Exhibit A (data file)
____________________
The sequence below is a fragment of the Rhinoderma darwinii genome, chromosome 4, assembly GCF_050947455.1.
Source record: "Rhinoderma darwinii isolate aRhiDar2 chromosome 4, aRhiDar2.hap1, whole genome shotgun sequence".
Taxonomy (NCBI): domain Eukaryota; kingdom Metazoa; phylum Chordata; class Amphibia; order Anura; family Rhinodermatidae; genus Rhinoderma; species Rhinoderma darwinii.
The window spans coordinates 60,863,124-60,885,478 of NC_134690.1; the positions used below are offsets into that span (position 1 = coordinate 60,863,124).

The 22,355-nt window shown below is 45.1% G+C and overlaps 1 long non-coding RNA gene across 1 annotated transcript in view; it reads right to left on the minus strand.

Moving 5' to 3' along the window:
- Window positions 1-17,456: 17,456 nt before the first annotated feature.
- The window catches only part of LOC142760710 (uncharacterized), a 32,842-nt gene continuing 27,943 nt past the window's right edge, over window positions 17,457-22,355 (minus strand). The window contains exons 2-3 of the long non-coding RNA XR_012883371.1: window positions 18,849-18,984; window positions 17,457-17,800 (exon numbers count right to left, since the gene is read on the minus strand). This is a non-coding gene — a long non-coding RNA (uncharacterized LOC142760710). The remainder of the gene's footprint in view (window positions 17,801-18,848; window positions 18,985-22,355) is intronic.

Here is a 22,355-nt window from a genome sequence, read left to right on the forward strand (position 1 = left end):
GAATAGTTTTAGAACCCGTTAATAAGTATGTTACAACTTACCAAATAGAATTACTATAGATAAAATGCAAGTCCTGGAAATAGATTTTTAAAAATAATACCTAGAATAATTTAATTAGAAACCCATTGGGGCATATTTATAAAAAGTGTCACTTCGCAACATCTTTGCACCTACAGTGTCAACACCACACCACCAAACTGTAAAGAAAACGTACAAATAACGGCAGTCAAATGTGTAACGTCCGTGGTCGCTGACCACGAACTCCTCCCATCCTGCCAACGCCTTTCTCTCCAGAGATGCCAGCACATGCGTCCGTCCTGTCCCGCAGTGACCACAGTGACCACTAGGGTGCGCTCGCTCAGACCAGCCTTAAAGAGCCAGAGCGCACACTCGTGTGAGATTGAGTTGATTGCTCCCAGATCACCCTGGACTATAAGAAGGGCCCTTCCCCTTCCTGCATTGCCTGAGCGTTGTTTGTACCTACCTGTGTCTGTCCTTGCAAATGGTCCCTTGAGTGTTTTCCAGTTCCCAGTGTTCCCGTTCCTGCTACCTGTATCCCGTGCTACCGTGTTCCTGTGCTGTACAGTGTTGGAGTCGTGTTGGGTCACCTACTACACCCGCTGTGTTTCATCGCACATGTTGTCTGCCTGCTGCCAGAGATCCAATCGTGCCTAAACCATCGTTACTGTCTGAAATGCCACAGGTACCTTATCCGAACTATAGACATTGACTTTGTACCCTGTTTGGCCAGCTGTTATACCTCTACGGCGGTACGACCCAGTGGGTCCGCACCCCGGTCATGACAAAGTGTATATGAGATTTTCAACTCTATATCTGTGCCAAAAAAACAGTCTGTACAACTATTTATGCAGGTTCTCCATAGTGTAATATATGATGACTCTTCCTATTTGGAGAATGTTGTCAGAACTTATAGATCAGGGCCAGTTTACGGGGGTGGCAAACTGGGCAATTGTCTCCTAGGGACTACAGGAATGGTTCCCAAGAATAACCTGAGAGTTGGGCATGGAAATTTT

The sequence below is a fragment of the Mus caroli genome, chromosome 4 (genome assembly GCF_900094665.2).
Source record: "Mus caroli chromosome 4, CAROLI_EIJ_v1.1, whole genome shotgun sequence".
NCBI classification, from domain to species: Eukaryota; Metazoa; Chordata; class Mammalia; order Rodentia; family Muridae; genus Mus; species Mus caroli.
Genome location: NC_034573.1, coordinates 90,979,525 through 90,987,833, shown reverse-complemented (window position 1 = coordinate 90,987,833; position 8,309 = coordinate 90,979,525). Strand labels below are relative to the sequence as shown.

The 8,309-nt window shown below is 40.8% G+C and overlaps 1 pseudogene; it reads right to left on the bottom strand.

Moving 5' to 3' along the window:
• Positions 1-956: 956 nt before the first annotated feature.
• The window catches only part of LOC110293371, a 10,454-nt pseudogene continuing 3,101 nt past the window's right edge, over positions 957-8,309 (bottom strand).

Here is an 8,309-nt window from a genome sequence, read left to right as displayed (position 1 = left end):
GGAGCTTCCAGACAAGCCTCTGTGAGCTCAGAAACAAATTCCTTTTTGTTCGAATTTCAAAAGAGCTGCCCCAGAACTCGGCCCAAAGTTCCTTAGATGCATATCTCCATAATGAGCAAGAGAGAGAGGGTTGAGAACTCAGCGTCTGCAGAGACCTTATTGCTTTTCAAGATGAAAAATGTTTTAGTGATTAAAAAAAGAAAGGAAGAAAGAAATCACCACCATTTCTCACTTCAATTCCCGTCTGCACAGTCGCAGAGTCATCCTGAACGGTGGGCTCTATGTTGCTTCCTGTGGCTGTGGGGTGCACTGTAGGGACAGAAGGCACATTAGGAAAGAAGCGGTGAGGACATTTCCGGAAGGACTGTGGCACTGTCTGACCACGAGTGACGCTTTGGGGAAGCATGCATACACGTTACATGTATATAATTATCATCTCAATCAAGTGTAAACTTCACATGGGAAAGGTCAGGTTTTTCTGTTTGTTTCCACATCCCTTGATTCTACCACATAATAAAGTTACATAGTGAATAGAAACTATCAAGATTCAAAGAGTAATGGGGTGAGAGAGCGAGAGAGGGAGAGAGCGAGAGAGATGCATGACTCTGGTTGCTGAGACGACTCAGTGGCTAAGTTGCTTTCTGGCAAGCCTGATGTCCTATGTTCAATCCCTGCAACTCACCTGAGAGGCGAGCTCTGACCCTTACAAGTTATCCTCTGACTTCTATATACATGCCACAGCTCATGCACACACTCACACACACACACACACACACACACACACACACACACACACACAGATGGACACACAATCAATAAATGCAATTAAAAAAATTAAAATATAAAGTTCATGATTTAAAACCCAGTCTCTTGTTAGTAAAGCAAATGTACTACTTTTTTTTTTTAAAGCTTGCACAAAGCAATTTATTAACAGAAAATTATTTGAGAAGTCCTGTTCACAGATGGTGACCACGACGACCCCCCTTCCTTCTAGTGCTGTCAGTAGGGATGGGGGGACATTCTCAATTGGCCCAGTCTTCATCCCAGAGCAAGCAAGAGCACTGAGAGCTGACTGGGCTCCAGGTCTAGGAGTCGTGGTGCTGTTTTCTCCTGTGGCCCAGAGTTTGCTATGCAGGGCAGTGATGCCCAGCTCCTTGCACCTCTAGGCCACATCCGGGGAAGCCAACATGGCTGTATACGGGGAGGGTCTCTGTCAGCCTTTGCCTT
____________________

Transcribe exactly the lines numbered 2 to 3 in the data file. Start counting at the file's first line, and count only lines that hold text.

Source record: "Rhinoderma darwinii isolate aRhiDar2 chromosome 4, aRhiDar2.hap1, whole genome shotgun sequence".
Taxonomy (NCBI): domain Eukaryota; kingdom Metazoa; phylum Chordata; class Amphibia; order Anura; family Rhinodermatidae; genus Rhinoderma; species Rhinoderma darwinii.